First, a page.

8

Work responsibilities held by Candelore prior to her sick leave remained with a younger less qualified co-worker when Candelore returned to work full time. Clark County's explanation for this arrangement, that Candelore was soon to be transferred to a new position and that she was suffering from job related stress, is fully supported by facts established in this record and not pretextual. Similarly, Clark County offered a legitimate, nondiscriminatory reason for reclassifying Candelore as a Schedule 13 rather than Schedule 15 employee. The reclassification was accomplished pursuant to the County Personnel Supervisor's review of all district clerical positions. Candelore was not the only worker affected by the reclassification. Candelore's contention that her transfer to the purchasing section was motivated by discriminatory animus also fails, as this transfer was accomplished pursuant to her own request to transfer.

9

On a motion for summary judgment, if the defendant articulates a legitimate, non-discriminatory reason for the challenged conduct, the burden shifts "back to the plaintiff to raise a genuine factual question as to whether the proffered reason is pretextual." Lowe v. City of Monrovia, 775 F.2d 998 (9th Cir.1985), amended, 784 F.2d 1407 (9th Cir.1986). Candelore was required to either produce facts that evidenced Clark County's discriminatory motive, or to show that Clark County's explanation was not credible. Id. at 1438. She did neither. Accordingly, Candelore's age discrimination claim was properly dismissed on Clark County's motion for summary judgment. Id.; Lowe v. City of Monrovia, 784 F.2d 1407 (9th Cir.1986) (summary disposition appropriate if plaintiff has not offered evidence of discriminatory motive); Steckl v. Motorola, Inc., 703 F.2d 392, 393 (9th Cir.1983) (plaintiff required to "tender a genuine issue of material fact as to pretext").

10

Finally, Candelore maintains that the defendants are liable for intentional infliction of emotional distress under Nevada law. To sustain this claim she must demonstrate: (1) extreme and outrageous conduct on the part of the defendants, (2) intent to cause emotional distress or reckless disregard as to that probability, (3) severe emotional distress, and (4) actual and proximate causation. Branda v. Sanford, 637 P.2d 1223, 1227 (Nev.1981). Liability for emotional distress will not extend to "mere insults, indignities, threats, annoyances, petty oppressions, or other trivialities." Restatement (Second) of Torts § 46 cmt. d (1965). The district court properly concluded that "the conduct upon which she relies is not so extreme and outrageous as to establish this claim." See Schneider v. TRW, Inc., 938 F.2d 986, 992-93 (9th Cir.1991).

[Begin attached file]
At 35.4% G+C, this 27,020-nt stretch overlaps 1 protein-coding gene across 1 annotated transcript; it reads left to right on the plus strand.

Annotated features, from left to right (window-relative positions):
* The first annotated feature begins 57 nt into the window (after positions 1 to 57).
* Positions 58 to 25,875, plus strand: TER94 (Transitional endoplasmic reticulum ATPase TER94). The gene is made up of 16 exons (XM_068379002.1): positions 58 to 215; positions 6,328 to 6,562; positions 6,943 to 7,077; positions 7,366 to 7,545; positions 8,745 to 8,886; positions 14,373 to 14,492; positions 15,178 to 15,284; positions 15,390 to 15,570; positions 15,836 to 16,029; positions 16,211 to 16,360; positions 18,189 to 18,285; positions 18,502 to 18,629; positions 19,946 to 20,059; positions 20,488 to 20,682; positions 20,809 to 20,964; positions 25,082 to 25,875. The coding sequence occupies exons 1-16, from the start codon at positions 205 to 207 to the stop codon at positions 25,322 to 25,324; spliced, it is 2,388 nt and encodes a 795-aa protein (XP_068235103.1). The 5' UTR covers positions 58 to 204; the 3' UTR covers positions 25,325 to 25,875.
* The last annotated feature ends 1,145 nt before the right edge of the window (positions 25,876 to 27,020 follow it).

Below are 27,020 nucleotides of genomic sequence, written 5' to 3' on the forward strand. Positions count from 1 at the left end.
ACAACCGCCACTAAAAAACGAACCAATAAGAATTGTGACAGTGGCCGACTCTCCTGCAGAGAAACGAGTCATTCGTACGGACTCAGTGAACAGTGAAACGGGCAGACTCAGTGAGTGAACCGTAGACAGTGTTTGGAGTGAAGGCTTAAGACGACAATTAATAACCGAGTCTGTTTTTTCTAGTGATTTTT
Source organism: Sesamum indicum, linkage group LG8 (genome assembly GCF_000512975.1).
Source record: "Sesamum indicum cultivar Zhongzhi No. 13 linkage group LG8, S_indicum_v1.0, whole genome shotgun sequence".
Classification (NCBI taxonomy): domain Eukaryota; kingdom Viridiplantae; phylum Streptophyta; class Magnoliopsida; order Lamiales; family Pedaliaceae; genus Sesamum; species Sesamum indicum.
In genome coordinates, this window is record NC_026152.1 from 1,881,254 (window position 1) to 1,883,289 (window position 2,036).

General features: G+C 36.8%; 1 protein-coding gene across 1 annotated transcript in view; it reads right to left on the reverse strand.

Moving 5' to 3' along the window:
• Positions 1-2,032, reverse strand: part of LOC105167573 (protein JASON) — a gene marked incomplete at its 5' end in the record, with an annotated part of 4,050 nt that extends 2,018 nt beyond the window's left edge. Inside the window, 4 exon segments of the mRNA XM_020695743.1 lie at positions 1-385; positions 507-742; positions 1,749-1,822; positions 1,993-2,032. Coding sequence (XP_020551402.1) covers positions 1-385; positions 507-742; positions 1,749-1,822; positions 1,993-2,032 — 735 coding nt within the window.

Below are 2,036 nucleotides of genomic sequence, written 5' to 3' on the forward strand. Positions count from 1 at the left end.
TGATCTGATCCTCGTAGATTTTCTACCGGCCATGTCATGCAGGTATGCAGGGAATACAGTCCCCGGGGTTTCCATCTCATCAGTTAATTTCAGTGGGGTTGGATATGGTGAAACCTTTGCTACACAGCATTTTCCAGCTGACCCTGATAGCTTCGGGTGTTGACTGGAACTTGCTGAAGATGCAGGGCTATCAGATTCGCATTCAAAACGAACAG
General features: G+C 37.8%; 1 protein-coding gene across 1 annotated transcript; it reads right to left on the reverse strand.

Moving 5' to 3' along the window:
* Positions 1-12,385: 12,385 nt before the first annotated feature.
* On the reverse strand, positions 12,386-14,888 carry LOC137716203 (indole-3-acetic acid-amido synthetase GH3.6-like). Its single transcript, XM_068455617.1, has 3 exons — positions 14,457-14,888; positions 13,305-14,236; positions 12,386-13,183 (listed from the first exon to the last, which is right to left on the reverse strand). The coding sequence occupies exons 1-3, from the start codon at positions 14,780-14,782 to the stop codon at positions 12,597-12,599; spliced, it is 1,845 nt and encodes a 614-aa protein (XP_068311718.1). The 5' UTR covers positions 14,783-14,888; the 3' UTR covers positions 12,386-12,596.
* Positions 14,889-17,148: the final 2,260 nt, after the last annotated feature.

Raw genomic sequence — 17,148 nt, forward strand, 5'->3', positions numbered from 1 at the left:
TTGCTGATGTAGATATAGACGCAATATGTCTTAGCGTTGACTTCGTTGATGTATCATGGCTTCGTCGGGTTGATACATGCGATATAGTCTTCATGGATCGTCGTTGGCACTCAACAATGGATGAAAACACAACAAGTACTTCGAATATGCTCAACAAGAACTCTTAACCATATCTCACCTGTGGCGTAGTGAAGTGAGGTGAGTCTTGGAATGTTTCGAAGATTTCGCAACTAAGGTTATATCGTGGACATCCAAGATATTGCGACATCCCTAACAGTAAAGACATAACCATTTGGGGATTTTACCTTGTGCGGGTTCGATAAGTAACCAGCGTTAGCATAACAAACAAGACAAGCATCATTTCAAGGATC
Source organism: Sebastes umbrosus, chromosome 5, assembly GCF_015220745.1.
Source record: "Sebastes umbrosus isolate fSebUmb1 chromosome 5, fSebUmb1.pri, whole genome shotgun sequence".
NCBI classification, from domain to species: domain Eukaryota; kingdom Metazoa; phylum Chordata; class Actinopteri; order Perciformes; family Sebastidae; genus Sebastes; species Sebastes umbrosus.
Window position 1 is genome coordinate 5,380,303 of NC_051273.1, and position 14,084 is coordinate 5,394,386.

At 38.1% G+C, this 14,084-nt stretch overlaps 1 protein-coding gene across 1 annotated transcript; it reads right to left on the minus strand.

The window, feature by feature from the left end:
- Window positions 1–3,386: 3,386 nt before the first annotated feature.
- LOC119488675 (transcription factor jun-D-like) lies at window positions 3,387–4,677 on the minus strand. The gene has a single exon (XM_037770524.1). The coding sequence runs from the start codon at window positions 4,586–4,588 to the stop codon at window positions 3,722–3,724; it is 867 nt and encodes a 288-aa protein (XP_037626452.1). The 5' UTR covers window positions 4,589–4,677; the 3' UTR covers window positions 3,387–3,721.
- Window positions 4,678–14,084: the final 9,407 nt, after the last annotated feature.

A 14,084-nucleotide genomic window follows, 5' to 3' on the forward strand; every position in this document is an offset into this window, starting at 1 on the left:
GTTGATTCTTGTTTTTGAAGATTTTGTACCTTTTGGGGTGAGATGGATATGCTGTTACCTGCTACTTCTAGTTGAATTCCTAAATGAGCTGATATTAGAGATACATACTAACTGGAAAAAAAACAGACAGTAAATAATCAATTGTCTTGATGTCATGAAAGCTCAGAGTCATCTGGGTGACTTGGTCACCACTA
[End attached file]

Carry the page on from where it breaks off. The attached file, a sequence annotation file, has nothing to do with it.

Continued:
11

AFFIRMED.

KLEINFELD, Circuit Judge, concurring:

12

I concur in the reasoning as well as the result. My purpose in concurring separately is to flag an undecided issue, so that readers do not infer a principle of law from our per curiam opinion upon which we have not decided.

13

We have unanimously affirmed, because Candelore did not establish a factual predicate for the alleged discrimination against her. She "has never identified employment opportunities or benefits that were extended to less qualified female co-workers who responded to sexual overtures from work supervisors." Suppose Candelore had provided cognizable evidence that a coworker received benefits Candelore did not because the coworker had an affair with a supervisor. Would she then have a good sex discrimination claim? We have not had occasion, in this case, to decide that question one way or the other.

14

The Second Circuit decided that, where disparate treatment was based on a romantic relationship rather than gender, it did not amount to sex discrimination under Title VII. DeCintio v. Westchester County Medical Center, 807 F.2d 304 (2d Cir.1986), cert. denied, 484 U.S. 825, 108 S.Ct. 89, 98 L.Ed.2d 50 (1987). The Second Circuit read "submission" in 29 C.F.R. § 1604.11(g) to involve "lack of consent" and an "element of coercion." Id. at 307-08. Candelore's claim, that Title VII applies to discrimination on account of another employee's consensual romantic relationship, might represent a "significant expansion" of Title VII coverage. Cf. King v. Palmer, 778 F.2d 878, 883 (D.C.Cir.1986) (order denying en banc rehearing). Our decision should not be read as conflicting with the Second Circuit decision, or establishing any doctrine on whether discrimination on account of a coworker's consensual romantic relationship with a supervisor violates Title VII, because we have not reached the legal issue.